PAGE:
Created with $82 million from the National Science Foundation, NEES includes 15 equipment sites, including centrifuges, large-scale shake tables and a tsunami-simulation wave basin, distributed across 10 states and linked via high-speed Internet2 grid connections. Through the network, researchers can share equipment and participate in experiments either physically or virtually.
"The College of Engineering is looking forward to the appreciable contributions we can make to the NEES effort," said Enrique J. Lavernia, dean of engineering at UC Davis. "Our long tradition of collaborative and interdisciplinary research, in combination with recent dramatic growth in faculty and students, provides an ideal platform for this new approach to work on complex problems that are relevant to our nation."
$5.1 million of NEES funding has paid for upgrades and new equipment at the UC Davis Center for Geotechnical Modeling, based around a 30-foot radius centrifuge, the largest of its type in the U.S. and one of the largest in the world. The forces created by the centrifuge allow researchers to increase the stresses in scale models of soils and structures, simulating pressures deep in the ground. The platform at the end of the centrifuge arm is equipped with a shaking table to simulate earthquake motion in the models built on it.
Researchers collect data through video cameras, robotic inspection tools, and arrays of wired and wireless sensors buried in the model. The machine has been used for studying problems such as why some soils liquefy in earthquakes and methods to improve seismic design of building and bridge foundations.
The NSF grant awarded in 2000 funded a number of upgrades to the centrifuge, including: raising its maximum force from 40 g to 75 g; installing a new shaking table capable of vertical as well as horizontal movement; increasing the number of sensors used and the amount of data that can be collected in an experiment; and adding a robot that can work on the platform in flight. Researchers from the Georgia Institute of Technology helped develop in-flight geophysical testing tools for the machine as part of the NSF program.
To accommodate the upgraded equipment, and the remote researchers who will be attracted to it, UC Davis also constructed a new building to house the center.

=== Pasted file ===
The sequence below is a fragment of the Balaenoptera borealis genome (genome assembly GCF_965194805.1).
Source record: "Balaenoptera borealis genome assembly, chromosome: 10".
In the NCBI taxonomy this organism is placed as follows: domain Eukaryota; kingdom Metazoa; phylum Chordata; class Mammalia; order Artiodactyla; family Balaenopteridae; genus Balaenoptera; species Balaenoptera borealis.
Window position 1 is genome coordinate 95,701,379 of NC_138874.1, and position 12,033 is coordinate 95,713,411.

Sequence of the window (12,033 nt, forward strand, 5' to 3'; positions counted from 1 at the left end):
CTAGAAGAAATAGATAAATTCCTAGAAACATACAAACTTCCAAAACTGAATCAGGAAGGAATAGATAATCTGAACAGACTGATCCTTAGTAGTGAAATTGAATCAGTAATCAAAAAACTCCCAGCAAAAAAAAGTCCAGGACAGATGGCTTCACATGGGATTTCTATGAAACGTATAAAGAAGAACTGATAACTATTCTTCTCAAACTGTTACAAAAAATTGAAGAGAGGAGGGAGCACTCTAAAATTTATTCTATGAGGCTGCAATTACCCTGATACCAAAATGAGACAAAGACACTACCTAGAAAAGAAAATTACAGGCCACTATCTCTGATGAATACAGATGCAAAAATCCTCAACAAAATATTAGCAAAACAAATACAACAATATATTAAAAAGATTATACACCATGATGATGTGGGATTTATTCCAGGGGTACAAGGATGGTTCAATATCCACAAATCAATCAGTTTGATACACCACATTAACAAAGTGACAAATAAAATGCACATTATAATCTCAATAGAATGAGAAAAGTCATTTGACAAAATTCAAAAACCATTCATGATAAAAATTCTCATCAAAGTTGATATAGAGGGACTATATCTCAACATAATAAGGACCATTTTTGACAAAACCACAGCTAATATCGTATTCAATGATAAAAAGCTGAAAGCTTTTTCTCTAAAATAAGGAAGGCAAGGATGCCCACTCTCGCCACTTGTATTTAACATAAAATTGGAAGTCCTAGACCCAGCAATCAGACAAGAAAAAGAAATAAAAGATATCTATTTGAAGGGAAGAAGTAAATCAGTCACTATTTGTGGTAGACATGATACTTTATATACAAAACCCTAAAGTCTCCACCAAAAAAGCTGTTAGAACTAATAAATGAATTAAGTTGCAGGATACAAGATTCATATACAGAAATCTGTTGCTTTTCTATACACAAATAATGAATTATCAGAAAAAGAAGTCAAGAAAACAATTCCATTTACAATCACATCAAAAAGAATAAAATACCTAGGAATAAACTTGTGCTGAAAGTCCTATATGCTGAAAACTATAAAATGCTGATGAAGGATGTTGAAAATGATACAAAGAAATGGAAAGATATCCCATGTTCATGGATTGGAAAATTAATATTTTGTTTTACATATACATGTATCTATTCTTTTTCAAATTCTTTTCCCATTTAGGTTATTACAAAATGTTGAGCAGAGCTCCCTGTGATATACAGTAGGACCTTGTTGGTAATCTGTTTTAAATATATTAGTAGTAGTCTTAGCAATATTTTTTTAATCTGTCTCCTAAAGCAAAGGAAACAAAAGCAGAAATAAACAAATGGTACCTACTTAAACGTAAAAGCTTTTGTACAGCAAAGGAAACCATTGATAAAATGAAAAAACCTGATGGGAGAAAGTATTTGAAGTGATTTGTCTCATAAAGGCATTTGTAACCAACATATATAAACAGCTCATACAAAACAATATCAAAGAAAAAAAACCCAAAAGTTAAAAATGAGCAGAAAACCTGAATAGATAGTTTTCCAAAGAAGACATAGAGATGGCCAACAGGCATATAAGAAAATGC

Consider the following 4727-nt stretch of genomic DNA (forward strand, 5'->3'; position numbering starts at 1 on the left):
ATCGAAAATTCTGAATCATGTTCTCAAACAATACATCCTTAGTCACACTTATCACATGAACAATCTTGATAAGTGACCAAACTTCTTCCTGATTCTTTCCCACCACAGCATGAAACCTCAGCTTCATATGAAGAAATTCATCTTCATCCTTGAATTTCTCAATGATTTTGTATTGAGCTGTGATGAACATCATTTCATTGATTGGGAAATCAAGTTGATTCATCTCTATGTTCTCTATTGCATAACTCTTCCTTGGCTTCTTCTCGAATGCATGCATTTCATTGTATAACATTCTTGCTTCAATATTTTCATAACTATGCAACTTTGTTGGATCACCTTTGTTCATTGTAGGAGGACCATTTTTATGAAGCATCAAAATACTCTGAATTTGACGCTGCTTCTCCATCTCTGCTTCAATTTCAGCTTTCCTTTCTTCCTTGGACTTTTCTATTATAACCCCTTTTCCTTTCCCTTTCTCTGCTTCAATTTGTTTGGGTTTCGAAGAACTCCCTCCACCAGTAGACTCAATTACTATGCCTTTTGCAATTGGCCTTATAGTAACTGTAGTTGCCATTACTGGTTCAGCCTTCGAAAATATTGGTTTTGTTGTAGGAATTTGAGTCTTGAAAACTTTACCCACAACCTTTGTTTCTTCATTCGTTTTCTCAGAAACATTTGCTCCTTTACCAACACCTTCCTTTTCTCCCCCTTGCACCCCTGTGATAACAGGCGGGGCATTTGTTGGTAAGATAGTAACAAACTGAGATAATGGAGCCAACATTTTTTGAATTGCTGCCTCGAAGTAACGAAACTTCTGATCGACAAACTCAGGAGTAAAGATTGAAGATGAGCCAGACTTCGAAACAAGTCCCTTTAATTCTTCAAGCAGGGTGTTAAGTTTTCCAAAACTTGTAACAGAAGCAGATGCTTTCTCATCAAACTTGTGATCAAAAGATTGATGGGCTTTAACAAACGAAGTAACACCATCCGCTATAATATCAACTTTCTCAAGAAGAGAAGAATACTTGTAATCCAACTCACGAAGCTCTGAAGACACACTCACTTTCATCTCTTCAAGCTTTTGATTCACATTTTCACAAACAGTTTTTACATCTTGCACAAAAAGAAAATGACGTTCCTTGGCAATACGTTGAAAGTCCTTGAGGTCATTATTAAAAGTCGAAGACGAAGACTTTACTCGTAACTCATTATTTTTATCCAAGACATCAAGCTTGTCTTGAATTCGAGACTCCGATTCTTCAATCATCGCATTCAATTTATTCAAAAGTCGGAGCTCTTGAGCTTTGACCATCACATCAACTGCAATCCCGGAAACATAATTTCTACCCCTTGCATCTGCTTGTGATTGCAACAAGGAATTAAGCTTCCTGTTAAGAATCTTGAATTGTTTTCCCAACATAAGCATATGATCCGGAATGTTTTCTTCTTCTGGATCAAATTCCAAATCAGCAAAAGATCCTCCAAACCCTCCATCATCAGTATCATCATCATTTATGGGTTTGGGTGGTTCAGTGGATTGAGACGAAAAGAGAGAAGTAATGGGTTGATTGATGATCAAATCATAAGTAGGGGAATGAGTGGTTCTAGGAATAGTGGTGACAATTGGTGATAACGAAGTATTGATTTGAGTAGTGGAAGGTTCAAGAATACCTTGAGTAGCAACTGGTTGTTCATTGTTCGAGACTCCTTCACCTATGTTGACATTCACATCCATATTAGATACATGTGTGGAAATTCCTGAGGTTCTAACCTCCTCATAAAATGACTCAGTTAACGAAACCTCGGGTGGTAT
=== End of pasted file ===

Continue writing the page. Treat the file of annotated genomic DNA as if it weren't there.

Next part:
"The upgrades allow us to collect much more data and much higher resolution information from experiments. We can carry out more accurate, more realistic simulations of construction and loading sequences," said Bruce Kutter, professor of civil and environmental engineering at UC Davis and director of the Center for Geotechnical Modeling.
The equipment will enable engineers to get a much clearer understanding of the effects of ground shaking on buildings, bridges, and other civil infrastructure, he said.
Remote collaboration tools added through the NEES program allow researchers across the country to participate in experiments and share data generated by the centrifuge. UC Davis engineers could also work on experiments at the other facilities in the network.
The center represents a collaboration between many groups of engineers and computer scientists on campus. Earthquake researchers from the Department of Civil and Environmental Engineering use the machine for experiments. Robotics engineers from the Advanced Highway Maintenance and Construction Technology center at the Department of Mechanical and Aeronautical Engineering are collaborating on the design and construction of the robot. Computer scientists from the Institute for Data Analysis and Visualization are developing methods to handle and visualize the large amounts of data collected during experiments. Electrical engineers are working on high-performance networking.
Other institutions with NEES equipment sites are: the University at Buffalo, State University of New York; University of Nevada, Reno; UC Berkeley; UC San Diego; UC Santa Barbara; UCLA; Rensselaer Polytechnic Institute; Oregon State University; University of Colorado, Boulder; University of Minnesota, Twin Cities; Lehigh University; University of Illinois, Urbana-Champaign; Cornell University; University of Texas, Austin; and Brigham Young University.
The national NEES project is named in memory of the late George E. Brown Jr., former chairman of the House Science Committee and a champion of engineering and science in Congress for more than 30 years. Representative Brown authored the legislation creating the interagency National Earthquake Hazards Reduction Program in 1977, which in turn, led to the creation of the George E. Brown Jr. Network for Earthquake Engineering Simulation.